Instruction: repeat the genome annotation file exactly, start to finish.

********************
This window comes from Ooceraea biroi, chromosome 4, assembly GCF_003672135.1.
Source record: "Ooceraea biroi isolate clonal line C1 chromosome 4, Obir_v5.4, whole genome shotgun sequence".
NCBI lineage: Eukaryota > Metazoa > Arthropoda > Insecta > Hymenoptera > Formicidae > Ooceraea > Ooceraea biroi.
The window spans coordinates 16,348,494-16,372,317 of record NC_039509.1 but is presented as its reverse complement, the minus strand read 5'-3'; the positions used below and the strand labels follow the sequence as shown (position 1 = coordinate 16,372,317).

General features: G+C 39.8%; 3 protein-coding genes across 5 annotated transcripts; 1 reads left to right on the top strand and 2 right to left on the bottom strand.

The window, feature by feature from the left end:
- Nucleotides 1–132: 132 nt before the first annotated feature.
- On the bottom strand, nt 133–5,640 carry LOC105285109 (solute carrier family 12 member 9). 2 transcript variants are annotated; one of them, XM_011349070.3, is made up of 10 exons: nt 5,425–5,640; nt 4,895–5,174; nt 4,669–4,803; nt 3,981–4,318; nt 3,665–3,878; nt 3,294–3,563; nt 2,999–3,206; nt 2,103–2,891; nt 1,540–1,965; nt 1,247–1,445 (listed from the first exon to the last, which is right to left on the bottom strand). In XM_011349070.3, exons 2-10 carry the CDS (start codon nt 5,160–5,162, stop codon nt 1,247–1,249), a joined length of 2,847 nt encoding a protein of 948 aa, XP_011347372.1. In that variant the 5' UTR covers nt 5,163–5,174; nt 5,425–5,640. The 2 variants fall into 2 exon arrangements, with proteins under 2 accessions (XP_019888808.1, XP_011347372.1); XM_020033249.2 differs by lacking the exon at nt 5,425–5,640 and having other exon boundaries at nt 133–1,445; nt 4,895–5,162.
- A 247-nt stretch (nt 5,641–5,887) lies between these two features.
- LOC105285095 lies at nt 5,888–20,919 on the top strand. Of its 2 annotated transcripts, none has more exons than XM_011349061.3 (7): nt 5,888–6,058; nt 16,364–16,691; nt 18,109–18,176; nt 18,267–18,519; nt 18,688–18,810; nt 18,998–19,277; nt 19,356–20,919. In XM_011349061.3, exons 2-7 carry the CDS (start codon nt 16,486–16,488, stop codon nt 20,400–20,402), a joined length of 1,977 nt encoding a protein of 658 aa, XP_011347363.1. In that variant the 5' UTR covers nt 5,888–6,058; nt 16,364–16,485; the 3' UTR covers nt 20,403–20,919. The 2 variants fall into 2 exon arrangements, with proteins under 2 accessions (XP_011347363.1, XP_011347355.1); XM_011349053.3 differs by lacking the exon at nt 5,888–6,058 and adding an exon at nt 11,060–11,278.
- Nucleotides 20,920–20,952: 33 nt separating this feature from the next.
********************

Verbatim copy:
This window comes from Ooceraea biroi, chromosome 4, assembly GCF_003672135.1.
Source record: "Ooceraea biroi isolate clonal line C1 chromosome 4, Obir_v5.4, whole genome shotgun sequence".
NCBI lineage: Eukaryota > Metazoa > Arthropoda > Insecta > Hymenoptera > Formicidae > Ooceraea > Ooceraea biroi.
The window spans coordinates 16,348,494-16,372,317 of record NC_039509.1 but is presented as its reverse complement, the minus strand read 5'-3'; the positions used below and the strand labels follow the sequence as shown (position 1 = coordinate 16,372,317).

General features: G+C 39.8%; 3 protein-coding genes across 5 annotated transcripts; 1 reads left to right on the top strand and 2 right to left on the bottom strand.

The window, feature by feature from the left end:
- Nucleotides 1–132: 132 nt before the first annotated feature.
- On the bottom strand, nt 133–5,640 carry LOC105285109 (solute carrier family 12 member 9). 2 transcript variants are annotated; one of them, XM_011349070.3, is made up of 10 exons: nt 5,425–5,640; nt 4,895–5,174; nt 4,669–4,803; nt 3,981–4,318; nt 3,665–3,878; nt 3,294–3,563; nt 2,999–3,206; nt 2,103–2,891; nt 1,540–1,965; nt 1,247–1,445 (listed from the first exon to the last, which is right to left on the bottom strand). In XM_011349070.3, exons 2-10 carry the CDS (start codon nt 5,160–5,162, stop codon nt 1,247–1,249), a joined length of 2,847 nt encoding a protein of 948 aa, XP_011347372.1. In that variant the 5' UTR covers nt 5,163–5,174; nt 5,425–5,640. The 2 variants fall into 2 exon arrangements, with proteins under 2 accessions (XP_019888808.1, XP_011347372.1); XM_020033249.2 differs by lacking the exon at nt 5,425–5,640 and having other exon boundaries at nt 133–1,445; nt 4,895–5,162.
- A 247-nt stretch (nt 5,641–5,887) lies between these two features.
- LOC105285095 lies at nt 5,888–20,919 on the top strand. Of its 2 annotated transcripts, none has more exons than XM_011349061.3 (7): nt 5,888–6,058; nt 16,364–16,691; nt 18,109–18,176; nt 18,267–18,519; nt 18,688–18,810; nt 18,998–19,277; nt 19,356–20,919. In XM_011349061.3, exons 2-7 carry the CDS (start codon nt 16,486–16,488, stop codon nt 20,400–20,402), a joined length of 1,977 nt encoding a protein of 658 aa, XP_011347363.1. In that variant the 5' UTR covers nt 5,888–6,058; nt 16,364–16,485; the 3' UTR covers nt 20,403–20,919. The 2 variants fall into 2 exon arrangements, with proteins under 2 accessions (XP_011347363.1, XP_011347355.1); XM_011349053.3 differs by lacking the exon at nt 5,888–6,058 and adding an exon at nt 11,060–11,278.
- Nucleotides 20,920–20,952: 33 nt separating this feature from the next.